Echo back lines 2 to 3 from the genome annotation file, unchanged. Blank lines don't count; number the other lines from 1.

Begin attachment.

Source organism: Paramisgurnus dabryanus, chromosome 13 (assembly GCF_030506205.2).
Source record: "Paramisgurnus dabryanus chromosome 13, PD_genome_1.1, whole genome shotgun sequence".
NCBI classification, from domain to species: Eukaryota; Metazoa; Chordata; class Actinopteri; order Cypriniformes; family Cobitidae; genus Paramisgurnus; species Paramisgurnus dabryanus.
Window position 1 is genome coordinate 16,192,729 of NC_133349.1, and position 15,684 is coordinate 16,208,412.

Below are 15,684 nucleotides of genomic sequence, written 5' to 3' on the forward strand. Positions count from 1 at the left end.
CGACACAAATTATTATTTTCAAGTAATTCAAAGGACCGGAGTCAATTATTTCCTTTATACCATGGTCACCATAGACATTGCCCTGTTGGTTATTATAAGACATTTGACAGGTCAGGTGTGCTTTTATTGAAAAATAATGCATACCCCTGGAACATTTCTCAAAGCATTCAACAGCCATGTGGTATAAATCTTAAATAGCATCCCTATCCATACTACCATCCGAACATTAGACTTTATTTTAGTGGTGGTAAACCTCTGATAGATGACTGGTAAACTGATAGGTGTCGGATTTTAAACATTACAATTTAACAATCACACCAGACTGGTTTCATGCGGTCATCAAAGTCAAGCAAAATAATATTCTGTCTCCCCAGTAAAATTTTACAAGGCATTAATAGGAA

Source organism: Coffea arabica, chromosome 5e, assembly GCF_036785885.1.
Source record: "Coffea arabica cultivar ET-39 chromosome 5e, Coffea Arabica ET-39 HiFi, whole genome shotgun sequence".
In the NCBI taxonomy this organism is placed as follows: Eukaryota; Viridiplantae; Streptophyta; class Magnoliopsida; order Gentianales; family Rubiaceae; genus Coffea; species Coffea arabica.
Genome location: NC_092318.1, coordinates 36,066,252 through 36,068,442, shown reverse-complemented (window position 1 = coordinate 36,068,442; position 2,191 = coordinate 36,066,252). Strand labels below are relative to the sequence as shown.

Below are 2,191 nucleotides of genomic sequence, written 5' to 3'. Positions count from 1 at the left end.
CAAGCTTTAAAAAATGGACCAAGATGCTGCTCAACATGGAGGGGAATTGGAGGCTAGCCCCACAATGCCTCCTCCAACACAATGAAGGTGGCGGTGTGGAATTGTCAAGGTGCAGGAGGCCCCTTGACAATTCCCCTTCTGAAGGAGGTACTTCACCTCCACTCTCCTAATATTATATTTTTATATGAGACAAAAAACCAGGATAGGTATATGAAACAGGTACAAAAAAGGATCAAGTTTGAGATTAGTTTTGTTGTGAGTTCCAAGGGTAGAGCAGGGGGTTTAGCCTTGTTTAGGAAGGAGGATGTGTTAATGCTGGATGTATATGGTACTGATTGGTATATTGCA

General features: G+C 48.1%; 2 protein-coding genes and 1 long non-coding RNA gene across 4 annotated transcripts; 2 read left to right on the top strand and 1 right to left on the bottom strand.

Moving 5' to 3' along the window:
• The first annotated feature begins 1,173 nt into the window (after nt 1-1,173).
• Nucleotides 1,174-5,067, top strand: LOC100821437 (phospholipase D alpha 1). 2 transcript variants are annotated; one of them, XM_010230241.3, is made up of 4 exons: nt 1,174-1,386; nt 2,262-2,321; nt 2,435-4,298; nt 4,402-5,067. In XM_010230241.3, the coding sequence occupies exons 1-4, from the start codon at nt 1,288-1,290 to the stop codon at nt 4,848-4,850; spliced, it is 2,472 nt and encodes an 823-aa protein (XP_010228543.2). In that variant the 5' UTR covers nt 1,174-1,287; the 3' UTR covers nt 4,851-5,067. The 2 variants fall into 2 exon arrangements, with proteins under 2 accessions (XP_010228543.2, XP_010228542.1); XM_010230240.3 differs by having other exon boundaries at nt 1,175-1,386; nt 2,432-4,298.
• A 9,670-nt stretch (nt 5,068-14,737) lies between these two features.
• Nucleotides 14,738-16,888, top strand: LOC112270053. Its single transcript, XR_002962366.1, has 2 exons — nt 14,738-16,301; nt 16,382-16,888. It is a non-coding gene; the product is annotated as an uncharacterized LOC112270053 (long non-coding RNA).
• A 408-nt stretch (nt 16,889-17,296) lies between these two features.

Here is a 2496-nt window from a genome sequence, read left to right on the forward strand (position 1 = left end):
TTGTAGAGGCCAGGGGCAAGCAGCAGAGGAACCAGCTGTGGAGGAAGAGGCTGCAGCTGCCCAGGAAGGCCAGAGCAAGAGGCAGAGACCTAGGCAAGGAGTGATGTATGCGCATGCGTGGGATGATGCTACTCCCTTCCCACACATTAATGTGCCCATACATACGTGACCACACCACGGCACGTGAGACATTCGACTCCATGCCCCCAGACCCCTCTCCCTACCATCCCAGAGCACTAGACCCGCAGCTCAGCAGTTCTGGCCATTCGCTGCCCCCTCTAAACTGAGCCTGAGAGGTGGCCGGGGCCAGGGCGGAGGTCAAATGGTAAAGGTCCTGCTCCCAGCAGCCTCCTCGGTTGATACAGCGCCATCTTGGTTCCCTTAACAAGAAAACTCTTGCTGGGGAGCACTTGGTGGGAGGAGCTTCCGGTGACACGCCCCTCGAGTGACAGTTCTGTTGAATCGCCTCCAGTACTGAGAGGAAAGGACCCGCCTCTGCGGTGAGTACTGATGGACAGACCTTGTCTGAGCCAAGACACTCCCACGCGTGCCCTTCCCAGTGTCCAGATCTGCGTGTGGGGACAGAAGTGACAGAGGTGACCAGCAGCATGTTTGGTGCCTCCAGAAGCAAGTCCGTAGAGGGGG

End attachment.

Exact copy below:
Source record: "Paramisgurnus dabryanus chromosome 13, PD_genome_1.1, whole genome shotgun sequence".
NCBI classification, from domain to species: Eukaryota; Metazoa; Chordata; class Actinopteri; order Cypriniformes; family Cobitidae; genus Paramisgurnus; species Paramisgurnus dabryanus.